Factors affecting participation in mainstream cattle markets by small-scale cattle farmers in South Africa
Montshwe, Bolokang Derrick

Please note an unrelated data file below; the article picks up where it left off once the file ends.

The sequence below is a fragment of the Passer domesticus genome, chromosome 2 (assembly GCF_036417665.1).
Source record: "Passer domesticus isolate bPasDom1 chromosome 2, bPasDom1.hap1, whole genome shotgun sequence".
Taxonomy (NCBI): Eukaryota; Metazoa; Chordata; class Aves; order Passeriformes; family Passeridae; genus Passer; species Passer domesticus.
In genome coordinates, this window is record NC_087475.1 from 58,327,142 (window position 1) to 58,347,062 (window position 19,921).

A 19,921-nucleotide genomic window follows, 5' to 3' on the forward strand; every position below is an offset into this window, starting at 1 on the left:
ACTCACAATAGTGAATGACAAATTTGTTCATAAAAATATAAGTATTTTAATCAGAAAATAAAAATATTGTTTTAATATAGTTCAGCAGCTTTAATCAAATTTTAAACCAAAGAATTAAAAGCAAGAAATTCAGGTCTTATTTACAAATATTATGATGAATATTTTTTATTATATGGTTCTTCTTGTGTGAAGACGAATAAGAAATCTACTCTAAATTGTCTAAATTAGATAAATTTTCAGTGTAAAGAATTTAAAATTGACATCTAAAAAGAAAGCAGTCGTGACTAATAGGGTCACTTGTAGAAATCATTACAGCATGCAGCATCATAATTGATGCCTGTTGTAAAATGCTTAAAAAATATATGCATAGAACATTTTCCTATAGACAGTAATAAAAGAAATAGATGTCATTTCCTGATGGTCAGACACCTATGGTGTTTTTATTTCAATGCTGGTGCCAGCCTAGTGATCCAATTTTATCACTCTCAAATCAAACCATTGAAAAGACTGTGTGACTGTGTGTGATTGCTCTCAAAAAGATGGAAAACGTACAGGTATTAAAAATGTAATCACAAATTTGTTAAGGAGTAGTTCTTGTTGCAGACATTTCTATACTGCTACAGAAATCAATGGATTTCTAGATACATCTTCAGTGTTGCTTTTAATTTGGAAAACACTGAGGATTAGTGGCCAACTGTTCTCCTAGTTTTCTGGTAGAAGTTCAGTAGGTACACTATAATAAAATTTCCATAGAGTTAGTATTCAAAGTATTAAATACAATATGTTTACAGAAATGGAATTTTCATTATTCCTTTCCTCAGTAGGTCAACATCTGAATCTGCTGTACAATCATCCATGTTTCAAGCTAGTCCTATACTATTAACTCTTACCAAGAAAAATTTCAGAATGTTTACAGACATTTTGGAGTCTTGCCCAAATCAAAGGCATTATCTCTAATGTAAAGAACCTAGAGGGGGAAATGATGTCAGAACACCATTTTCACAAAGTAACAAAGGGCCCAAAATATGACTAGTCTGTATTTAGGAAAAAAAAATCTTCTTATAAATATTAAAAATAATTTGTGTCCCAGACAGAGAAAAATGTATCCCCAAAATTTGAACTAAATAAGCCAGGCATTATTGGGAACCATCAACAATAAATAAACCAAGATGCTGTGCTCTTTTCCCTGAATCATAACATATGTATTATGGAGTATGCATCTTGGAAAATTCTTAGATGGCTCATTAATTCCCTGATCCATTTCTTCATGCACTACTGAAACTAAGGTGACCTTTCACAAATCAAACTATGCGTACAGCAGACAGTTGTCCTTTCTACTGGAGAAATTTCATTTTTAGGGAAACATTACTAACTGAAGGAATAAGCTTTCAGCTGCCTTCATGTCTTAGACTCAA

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Even though livestock farming has been identified in the Integrated Sustainable Rural Development Strategy as the agricultural sub-sector with the most likely chance of improving household food security and addressing poverty alleviation in the small-scale farming areas of South Africa, the reality is that the small-scale cattle sector has not achieved its full potential despite many efforts through research and development programmes. Previous studies have mainly identified factors impeding participation of small-scale farmers in both informal and mainstream markets and the extent or degree at which participation is affected. The purpose of this study was to investigate the probability of small-scale cattle farmers participating in mainstream markets and measure the impact of change of selected variable on the probability to participate. This is a departure from previous research in that the study attempts to identify those factors that have the greatest probability to increase participation in mainstream markets by smallscale farmers. The study was conducted in three different areas, namely Hammanskraal, Ganyesa and Sterkspruit. The sampling technique used in Hammanskraal is the stratified random sampling technique. In Ganyesa all the identified farmers were interviewed. Since the number of small-scale farmers was unknown in the Sterkspruit area the snowball sampling technique was used. The total sample size is 150 small-scale cattle farmers. A logit model is used in this study. Since multicollinearity in the data was identified principle component (PC) analysis was used to deal with this problem. After PC’s were calculated and PCs with the smallest eigenvalues were eliminated, principle component regressions (PCR) were fitted using the standardized variables to improve the estimation power of the logistic regression model. Partial effects of the significant continuous variables (i.e. herd size, desired market distance, household size, lobola, dependents, theft, household assistance and mortality) on the probability to use mainstream markets are relatively small. However, partial effects for the significant discrete variables (i.e. market information, remittances, training and farming systems) are more significant. The increase in the probability to participate in mainstream markets if the initial conditions are addressed range between 0.3 and 0.6. Simulations with regard to a base group of households revealed training and access to information will have the largest positive impact on the probability of small-scale cattle farmers to market their cattle through mainstream cattle markets if initial conditions improve. Although desired distance to markets, herd size and household size have the potential to increase off-take to mainstream markets, its potential impact is less that training and access to information. The impact of remittances and lobola on the small-scale cattle sub-sector, risk behaviour and the informal market are areas that need further research.
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